When it gets tough, the tough get lucky

The Hamilton Spectator - - GO - BY PHILLIP ALDER

Wil­son Mizner, a play­wright, racon­teur and en­trepreneur who died in 1933, said, “Life’s a tough propo­si­tion, and the first hun­dred years are the hard­est.”

Bridge’s a tough propo­si­tion, and the first 12 tricks are the hard­est!

Some deals are es­pe­cially tough — like this one. South was in six hearts. West led the club king. De­clarer took that with dummy’s ace and cashed the heart king. When West dis­carded a club, the go­ing had got­ten a lot tougher. How should South have con­tin­ued?

The auc­tion could eas­ily have led to seven spades or seven hearts, both of which would have been un­luck­ily de­feated by the bad heart break. South chose the 4-4 fit be­cause that would usu­ally have been bet­ter than a 5-3 fit. Here, though, six spades would have been easy to make if de­clarer did not rely on a 3-2 heart split. De­clarer could have taken five spades, three hearts, two di­a­monds, one club and a di­a­mond ruff in the dummy.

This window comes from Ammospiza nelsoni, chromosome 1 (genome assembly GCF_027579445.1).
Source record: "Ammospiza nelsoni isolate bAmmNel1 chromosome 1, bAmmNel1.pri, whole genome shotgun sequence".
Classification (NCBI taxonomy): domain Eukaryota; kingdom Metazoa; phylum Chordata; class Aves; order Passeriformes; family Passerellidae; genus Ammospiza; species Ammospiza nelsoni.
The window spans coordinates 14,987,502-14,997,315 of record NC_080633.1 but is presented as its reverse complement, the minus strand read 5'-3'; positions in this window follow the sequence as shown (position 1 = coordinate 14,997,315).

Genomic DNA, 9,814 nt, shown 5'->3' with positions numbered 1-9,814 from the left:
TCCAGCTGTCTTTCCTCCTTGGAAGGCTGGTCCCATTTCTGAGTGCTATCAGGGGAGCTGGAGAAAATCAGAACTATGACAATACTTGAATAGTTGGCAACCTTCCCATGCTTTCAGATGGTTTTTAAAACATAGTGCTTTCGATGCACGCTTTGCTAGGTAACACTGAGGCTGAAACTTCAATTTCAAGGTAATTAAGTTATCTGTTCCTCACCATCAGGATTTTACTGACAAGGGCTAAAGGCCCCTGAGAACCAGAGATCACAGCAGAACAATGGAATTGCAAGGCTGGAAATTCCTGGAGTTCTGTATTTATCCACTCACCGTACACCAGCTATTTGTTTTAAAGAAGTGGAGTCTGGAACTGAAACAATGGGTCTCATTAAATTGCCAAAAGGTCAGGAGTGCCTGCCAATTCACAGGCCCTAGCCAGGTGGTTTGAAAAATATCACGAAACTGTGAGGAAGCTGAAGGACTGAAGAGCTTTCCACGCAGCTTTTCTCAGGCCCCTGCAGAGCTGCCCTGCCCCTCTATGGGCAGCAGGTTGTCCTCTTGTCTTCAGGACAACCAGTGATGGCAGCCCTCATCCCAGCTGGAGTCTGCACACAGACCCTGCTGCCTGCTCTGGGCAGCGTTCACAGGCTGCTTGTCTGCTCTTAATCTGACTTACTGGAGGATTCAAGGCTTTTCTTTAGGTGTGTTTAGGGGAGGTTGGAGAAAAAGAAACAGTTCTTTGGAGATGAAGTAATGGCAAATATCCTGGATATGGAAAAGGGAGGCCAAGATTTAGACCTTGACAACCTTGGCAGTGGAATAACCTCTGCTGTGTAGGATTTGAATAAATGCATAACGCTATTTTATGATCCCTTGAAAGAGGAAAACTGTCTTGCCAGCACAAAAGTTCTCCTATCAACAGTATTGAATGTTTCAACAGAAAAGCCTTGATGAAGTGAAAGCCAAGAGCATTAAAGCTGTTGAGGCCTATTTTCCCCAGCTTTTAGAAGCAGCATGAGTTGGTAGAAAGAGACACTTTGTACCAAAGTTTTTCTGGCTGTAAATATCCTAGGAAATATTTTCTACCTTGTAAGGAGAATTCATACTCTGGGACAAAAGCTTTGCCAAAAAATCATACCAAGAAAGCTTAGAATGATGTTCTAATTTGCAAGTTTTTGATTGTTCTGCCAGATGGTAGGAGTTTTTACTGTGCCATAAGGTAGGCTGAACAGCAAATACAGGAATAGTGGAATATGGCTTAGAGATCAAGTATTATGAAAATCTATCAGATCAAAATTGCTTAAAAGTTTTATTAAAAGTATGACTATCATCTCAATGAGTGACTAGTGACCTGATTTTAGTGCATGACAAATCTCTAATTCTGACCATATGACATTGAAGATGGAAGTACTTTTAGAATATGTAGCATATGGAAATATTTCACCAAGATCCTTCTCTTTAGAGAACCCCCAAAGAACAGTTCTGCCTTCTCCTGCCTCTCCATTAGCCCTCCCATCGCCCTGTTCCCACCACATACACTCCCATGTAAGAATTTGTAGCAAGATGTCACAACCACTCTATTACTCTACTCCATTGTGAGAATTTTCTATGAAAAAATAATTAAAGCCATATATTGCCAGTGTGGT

South in six hearts, rather than throw­ing in the towel, looked for a win­ning dis­tri­bu­tion. He worked out that he needed to find East with 3=5=3=2 dis­tri­bu­tion. De­clarer took three spade tricks end­ing with the king, ruffed a club, cashed his top di­a­monds and ruffed his last di­a­mond on the board. With nine tricks in, South led a club. East had to ruff high, but de­clarer dis­carded a spade. South won the next trick with his heart nine and had a high-trump cross­ruff for the last two tricks.

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